Report from the TRFA VOC Task Force

16 pages
4 views

Please download to get full document.

View again

of 16
All materials on our website are shared by users. If you have any questions about copyright issues, please report us to resolve them. We are always happy to assist you.
Share
Description
Report from the TRFA VOC Task Force. Charles M. Bartish Air Products Charles Zarnitz CVC Tom Geriak Garland Floors Derek Kincaid Huntsman. September 11, 2006 Montreal, Canada. TRFA and VOC’s: Background.
Transcript
Report from the TRFA VOC Task Force Charles M. Bartish Air ProductsCharles Zarnitz CVCTom Geriak Garland FloorsDerek Kincaid HuntsmanSeptember 11, 2006 Montreal, CanadaTRFA and VOC’s: Background
  • New US regulations are sharply reducing levels of VOC’s acceptable in coatings formulations
  • Significant discussion in Regulatory Affairs session in Ft. Lauderdale re new VOC legislation
  • Coatings, Civil Engineering, Flooring Committee requested effort to address issue for TRFA
  • Team formed to address issue, focused on needs of TRFA companies
  • Purpose of this presentation is to update the membership on accomplishments to date
  • Why is there concern about VOCs?
  • Any volatile compound of carbon is a VOC for regulatory purposes, unless specifically exempted
  • VOC + NOx + Sunlight  O3
  • Precursors: motor vehicle exhaust, industrial emissions, gasoline vapors, chemical solvents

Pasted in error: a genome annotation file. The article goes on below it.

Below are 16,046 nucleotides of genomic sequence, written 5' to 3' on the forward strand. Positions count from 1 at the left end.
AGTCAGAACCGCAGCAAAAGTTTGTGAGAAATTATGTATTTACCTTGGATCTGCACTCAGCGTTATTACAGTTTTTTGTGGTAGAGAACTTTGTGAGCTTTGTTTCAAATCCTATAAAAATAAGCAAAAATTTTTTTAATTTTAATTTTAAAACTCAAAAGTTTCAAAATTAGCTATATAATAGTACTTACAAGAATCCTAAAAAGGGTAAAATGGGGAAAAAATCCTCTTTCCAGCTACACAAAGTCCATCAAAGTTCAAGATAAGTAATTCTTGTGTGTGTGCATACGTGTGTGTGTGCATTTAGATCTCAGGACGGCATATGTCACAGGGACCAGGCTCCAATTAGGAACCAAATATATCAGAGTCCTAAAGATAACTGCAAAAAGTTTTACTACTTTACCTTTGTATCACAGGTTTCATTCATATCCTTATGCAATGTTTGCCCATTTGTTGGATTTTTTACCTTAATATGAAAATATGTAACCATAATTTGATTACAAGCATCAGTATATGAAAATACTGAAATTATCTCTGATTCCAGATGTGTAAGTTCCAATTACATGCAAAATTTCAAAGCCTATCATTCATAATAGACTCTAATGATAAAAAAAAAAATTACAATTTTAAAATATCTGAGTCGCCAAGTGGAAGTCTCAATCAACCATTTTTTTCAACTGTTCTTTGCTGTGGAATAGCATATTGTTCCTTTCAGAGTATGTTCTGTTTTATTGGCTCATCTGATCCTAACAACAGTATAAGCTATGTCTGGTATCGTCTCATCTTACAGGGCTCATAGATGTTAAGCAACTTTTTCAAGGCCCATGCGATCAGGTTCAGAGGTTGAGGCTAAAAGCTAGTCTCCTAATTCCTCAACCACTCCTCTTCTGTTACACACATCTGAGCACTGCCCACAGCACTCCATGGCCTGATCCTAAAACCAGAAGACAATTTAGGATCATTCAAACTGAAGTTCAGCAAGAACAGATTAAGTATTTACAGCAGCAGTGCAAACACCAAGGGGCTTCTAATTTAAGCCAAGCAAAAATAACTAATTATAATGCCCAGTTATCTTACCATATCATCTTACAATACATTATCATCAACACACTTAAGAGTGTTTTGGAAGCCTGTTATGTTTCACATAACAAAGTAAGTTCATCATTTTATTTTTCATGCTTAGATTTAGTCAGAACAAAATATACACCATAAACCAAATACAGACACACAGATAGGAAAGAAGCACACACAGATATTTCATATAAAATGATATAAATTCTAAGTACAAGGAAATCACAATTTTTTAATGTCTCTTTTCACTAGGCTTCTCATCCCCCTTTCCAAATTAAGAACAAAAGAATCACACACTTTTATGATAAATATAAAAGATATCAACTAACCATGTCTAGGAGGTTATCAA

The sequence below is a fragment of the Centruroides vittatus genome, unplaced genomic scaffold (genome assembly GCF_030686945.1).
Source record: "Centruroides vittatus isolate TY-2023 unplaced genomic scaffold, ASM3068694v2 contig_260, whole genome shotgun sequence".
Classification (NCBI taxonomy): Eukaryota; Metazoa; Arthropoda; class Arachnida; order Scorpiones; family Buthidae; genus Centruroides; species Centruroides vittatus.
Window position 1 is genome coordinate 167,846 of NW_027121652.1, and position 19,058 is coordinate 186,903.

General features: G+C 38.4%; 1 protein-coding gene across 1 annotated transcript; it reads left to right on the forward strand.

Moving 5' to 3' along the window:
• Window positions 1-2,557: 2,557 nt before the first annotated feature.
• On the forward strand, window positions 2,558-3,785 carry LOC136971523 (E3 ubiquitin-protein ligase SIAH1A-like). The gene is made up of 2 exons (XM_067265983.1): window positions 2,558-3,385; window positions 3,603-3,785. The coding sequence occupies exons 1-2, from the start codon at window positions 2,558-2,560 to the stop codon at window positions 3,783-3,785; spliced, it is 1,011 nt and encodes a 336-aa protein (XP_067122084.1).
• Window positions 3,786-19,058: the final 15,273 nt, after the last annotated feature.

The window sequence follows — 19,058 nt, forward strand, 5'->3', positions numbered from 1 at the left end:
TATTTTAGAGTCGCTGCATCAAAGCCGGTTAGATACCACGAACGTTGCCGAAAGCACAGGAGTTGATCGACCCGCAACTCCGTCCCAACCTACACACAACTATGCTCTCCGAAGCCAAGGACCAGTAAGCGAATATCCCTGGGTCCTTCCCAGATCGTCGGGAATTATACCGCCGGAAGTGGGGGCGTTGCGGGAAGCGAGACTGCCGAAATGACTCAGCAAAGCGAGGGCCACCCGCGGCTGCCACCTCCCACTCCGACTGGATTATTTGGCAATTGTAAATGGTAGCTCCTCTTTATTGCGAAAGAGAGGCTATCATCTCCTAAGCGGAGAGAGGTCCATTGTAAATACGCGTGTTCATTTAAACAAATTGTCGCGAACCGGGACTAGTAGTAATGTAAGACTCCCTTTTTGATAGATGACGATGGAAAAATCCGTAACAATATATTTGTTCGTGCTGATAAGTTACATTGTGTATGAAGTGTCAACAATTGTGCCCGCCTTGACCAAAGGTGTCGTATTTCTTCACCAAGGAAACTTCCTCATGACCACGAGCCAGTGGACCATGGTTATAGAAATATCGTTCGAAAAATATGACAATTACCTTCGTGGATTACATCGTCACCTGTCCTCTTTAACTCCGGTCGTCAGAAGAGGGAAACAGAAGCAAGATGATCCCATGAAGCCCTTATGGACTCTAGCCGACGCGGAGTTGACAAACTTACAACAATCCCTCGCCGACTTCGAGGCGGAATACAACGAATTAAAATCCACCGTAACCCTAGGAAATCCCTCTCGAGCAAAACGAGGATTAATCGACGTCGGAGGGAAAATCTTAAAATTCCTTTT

• Sunlight, hot weather lead to harmful concentrations
  • Winds carry O3 and its precursors miles from sources
  • Ozone is harmful to health and the environment
  • Triggers health problems even at very low levels
  • Long-term exposure may cause permanent lung damage
  • Damages plants and ecosystems
  • VOC’s are regulated federally and locally
  • Federal Clean Air Revisions Act of 1996
  • resulted in stricter national VOC regulations.
  • AIM (Architectural and Industrial Maintenance) regulations became effective in 1999.
  • EPA "non-attainment" areas exceeding 8-hr standards
  • Some state regulations even tougher and impact coatings
  • California (CARB) and New Jersey strict standards
  • Southern California (SCAQMD) has the toughest rules
  • Ozone Transport Commission (OTC) regulations
  • Areas from Northern Virginia to New England adopted lower VOC limits January 2005.
  • More regulations coming
  • LADCO– Lake Michigan Air Directors Consortium
  • VISTA– Visibility Improvement State and Tribunal Association of the Southeast
  • Ozone 8-hr non-attainment areasImpact: Regulations are driving down allowable VOC content in coatingsTRFA formed the VOC Task Force
  • Industry team members with interest, commitment to address issue
  • Charlie Bartish Air Products and Chemicals
  • Charlie Zarnitz CVC Specialty Chemicals
  • Tom Geriak Garland Floors
  • Derek Kincaid Huntsman
  • Significant participation from TRFA administration
  • Jeri Church
  • Kathy Fatz
  • Benzyl alcohol suppliers asked, but declined to participate
  • Task Force approaches outlined
  • Focus on VOC issues related to benzyl alcohol
  • Common ingredient in many formulated products
  • Limited volatilization; formulation dependent
  • Consider alternate performance-equivalent solvents; supplier feedback pessimistic based on work to date
  • Define why benzyl alcohol should not be classified VOC
  • Existing analytical methods (EPA 24, ASTM 2369) overstate VOC impact of benzyl alcohol
  • Develop and get new method approved
  • Components can be excluded, i.e. reactive diluents
  • EPA process, although tedious, exists to delist chemicals from VOC list
  • Work closely with other organizations with common interests